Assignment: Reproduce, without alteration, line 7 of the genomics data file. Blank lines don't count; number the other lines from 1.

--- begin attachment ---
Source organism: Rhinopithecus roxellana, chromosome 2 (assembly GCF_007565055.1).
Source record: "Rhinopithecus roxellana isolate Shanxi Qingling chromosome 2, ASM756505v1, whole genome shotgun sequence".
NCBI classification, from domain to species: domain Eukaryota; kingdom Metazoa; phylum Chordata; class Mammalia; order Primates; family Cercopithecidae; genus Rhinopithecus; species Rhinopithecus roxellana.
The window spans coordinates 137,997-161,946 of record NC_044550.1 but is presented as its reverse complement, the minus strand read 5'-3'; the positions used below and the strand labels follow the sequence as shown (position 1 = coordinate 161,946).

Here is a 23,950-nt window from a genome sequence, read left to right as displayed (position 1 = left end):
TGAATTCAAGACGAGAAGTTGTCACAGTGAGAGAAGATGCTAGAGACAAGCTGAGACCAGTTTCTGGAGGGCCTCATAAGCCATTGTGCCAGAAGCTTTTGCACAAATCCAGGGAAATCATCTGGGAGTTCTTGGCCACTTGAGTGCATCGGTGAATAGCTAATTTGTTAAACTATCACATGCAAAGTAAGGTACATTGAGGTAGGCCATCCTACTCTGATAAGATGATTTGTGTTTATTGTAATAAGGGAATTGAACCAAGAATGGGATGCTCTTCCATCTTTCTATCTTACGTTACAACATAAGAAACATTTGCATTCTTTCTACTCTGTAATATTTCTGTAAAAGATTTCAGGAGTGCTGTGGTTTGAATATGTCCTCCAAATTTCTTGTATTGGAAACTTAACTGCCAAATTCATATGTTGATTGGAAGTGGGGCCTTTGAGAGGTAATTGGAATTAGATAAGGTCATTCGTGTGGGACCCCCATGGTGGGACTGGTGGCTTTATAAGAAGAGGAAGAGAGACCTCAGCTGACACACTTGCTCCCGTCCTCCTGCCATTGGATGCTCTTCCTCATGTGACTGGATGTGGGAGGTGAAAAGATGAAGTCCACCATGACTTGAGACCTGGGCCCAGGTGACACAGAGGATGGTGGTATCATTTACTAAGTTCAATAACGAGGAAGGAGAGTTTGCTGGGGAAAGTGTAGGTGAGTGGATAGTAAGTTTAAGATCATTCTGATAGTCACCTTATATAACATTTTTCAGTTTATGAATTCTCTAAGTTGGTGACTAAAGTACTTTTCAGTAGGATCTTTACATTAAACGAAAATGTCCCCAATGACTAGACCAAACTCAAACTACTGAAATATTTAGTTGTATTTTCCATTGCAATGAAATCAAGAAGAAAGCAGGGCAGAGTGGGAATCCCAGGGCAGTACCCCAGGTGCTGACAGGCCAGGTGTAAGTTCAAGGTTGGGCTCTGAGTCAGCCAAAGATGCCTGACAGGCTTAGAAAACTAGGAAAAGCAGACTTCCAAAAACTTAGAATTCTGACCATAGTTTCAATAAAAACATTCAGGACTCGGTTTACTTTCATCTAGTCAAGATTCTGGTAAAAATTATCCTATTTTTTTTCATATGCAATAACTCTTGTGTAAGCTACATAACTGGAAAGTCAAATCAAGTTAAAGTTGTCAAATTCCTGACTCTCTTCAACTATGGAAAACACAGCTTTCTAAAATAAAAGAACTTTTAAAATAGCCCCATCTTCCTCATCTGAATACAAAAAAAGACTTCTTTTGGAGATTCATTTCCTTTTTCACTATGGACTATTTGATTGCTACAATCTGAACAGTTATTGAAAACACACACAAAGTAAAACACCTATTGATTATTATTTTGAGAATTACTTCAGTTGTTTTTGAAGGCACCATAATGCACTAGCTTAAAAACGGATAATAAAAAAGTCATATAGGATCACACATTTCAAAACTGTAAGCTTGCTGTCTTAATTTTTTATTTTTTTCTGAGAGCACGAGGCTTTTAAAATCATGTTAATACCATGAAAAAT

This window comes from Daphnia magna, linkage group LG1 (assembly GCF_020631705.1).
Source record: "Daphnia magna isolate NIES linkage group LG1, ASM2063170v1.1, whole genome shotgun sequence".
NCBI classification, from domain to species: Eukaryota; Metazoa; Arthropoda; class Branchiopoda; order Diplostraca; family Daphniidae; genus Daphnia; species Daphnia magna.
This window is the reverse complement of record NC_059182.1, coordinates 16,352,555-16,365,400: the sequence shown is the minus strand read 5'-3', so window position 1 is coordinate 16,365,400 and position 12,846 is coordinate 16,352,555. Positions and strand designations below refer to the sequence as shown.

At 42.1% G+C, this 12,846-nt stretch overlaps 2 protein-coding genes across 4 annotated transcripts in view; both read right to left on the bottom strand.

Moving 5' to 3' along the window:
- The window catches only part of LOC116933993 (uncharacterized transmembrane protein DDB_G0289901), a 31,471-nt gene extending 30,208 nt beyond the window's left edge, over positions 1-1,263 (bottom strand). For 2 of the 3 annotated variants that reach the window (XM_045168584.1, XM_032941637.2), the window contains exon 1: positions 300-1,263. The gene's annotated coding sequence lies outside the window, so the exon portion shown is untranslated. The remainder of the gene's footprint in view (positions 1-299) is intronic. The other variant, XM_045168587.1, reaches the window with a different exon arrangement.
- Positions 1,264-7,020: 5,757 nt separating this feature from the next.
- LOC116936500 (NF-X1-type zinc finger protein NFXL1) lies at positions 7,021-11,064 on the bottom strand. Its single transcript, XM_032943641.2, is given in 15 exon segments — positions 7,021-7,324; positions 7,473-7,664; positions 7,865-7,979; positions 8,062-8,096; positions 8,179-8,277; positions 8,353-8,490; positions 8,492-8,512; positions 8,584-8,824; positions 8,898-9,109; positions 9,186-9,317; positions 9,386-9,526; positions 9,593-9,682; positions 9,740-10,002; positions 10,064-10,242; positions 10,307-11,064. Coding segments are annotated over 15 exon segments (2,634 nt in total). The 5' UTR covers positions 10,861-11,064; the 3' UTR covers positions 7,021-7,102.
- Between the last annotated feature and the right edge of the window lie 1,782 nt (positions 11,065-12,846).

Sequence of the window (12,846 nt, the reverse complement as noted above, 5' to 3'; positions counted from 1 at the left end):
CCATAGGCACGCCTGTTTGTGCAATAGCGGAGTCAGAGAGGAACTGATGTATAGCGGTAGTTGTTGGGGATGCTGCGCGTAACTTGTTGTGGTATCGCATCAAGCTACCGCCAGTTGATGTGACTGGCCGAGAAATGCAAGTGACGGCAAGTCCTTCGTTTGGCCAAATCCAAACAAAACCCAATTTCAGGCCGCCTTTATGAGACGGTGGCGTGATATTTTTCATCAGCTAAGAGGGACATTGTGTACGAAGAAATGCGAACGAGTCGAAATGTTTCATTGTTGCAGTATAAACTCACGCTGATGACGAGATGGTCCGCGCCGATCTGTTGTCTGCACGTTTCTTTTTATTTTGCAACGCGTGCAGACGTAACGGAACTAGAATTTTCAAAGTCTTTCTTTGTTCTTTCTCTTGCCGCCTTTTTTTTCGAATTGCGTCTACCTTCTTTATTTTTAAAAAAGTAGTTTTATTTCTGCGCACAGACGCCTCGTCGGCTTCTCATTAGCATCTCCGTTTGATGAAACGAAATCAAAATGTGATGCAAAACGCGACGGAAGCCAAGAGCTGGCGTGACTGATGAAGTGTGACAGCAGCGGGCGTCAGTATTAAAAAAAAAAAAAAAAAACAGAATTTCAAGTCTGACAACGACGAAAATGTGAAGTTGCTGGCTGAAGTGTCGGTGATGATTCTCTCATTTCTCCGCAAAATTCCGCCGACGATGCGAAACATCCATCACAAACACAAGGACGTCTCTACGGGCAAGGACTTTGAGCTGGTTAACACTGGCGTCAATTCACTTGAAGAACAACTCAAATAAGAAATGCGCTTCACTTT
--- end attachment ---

This window comes from Daphnia magna, linkage group LG1 (assembly GCF_020631705.1).